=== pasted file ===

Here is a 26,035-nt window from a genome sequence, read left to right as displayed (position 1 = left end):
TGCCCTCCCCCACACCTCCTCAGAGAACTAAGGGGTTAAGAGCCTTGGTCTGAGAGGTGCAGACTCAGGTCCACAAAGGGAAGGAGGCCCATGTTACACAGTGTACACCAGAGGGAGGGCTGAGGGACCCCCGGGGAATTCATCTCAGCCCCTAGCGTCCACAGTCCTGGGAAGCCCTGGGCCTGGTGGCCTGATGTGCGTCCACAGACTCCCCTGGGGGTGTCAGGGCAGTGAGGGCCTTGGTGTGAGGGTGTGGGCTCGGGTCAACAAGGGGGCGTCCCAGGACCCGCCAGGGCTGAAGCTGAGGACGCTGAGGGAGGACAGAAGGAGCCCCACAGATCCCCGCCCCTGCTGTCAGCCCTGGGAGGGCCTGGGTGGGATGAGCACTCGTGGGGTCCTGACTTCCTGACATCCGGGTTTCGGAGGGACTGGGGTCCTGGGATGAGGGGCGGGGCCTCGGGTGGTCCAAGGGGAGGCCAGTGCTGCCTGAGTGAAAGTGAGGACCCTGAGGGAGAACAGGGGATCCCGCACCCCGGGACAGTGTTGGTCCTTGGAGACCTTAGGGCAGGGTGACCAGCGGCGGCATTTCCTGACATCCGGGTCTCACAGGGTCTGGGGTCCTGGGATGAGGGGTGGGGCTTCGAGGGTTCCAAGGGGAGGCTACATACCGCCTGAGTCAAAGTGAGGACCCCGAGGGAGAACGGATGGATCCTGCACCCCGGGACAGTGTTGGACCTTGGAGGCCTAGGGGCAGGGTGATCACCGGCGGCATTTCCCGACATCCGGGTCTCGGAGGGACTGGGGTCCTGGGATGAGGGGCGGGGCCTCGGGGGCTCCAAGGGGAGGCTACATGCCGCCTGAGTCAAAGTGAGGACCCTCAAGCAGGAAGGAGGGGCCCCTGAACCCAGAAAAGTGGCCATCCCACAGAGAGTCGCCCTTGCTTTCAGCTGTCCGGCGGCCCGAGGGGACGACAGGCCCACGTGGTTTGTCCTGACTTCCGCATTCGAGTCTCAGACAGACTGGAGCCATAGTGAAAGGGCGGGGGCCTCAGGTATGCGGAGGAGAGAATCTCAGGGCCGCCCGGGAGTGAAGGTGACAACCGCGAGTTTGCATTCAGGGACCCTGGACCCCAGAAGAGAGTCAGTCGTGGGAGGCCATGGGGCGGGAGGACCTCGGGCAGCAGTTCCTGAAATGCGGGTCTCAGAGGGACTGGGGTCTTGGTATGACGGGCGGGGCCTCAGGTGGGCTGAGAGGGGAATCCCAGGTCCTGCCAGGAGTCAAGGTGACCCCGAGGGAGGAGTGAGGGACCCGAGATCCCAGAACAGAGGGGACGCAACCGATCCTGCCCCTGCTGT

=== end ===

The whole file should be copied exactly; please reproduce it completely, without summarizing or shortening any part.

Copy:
Here is a 26,035-nt window from a genome sequence, read left to right as displayed (position 1 = left end):
TGCCCTCCCCCACACCTCCTCAGAGAACTAAGGGGTTAAGAGCCTTGGTCTGAGAGGTGCAGACTCAGGTCCACAAAGGGAAGGAGGCCCATGTTACACAGTGTACACCAGAGGGAGGGCTGAGGGACCCCCGGGGAATTCATCTCAGCCCCTAGCGTCCACAGTCCTGGGAAGCCCTGGGCCTGGTGGCCTGATGTGCGTCCACAGACTCCCCTGGGGGTGTCAGGGCAGTGAGGGCCTTGGTGTGAGGGTGTGGGCTCGGGTCAACAAGGGGGCGTCCCAGGACCCGCCAGGGCTGAAGCTGAGGACGCTGAGGGAGGACAGAAGGAGCCCCACAGATCCCCGCCCCTGCTGTCAGCCCTGGGAGGGCCTGGGTGGGATGAGCACTCGTGGGGTCCTGACTTCCTGACATCCGGGTTTCGGAGGGACTGGGGTCCTGGGATGAGGGGCGGGGCCTCGGGTGGTCCAAGGGGAGGCCAGTGCTGCCTGAGTGAAAGTGAGGACCCTGAGGGAGAACAGGGGATCCCGCACCCCGGGACAGTGTTGGTCCTTGGAGACCTTAGGGCAGGGTGACCAGCGGCGGCATTTCCTGACATCCGGGTCTCACAGGGTCTGGGGTCCTGGGATGAGGGGTGGGGCTTCGAGGGTTCCAAGGGGAGGCTACATACCGCCTGAGTCAAAGTGAGGACCCCGAGGGAGAACGGATGGATCCTGCACCCCGGGACAGTGTTGGACCTTGGAGGCCTAGGGGCAGGGTGATCACCGGCGGCATTTCCCGACATCCGGGTCTCGGAGGGACTGGGGTCCTGGGATGAGGGGCGGGGCCTCGGGGGCTCCAAGGGGAGGCTACATGCCGCCTGAGTCAAAGTGAGGACCCTCAAGCAGGAAGGAGGGGCCCCTGAACCCAGAAAAGTGGCCATCCCACAGAGAGTCGCCCTTGCTTTCAGCTGTCCGGCGGCCCGAGGGGACGACAGGCCCACGTGGTTTGTCCTGACTTCCGCATTCGAGTCTCAGACAGACTGGAGCCATAGTGAAAGGGCGGGGGCCTCAGGTATGCGGAGGAGAGAATCTCAGGGCCGCCCGGGAGTGAAGGTGACAACCGCGAGTTTGCATTCAGGGACCCTGGACCCCAGAAGAGAGTCAGTCGTGGGAGGCCATGGGGCGGGAGGACCTCGGGCAGCAGTTCCTGAAATGCGGGTCTCAGAGGGACTGGGGTCTTGGTATGACGGGCGGGGCCTCAGGTGGGCTGAGAGGGGAATCCCAGGTCCTGCCAGGAGTCAAGGTGACCCCGAGGGAGGAGTGAGGGACCCGAGATCCCAGAACAGAGGGGACGCAACCGATCCTGCCCCTGCTGT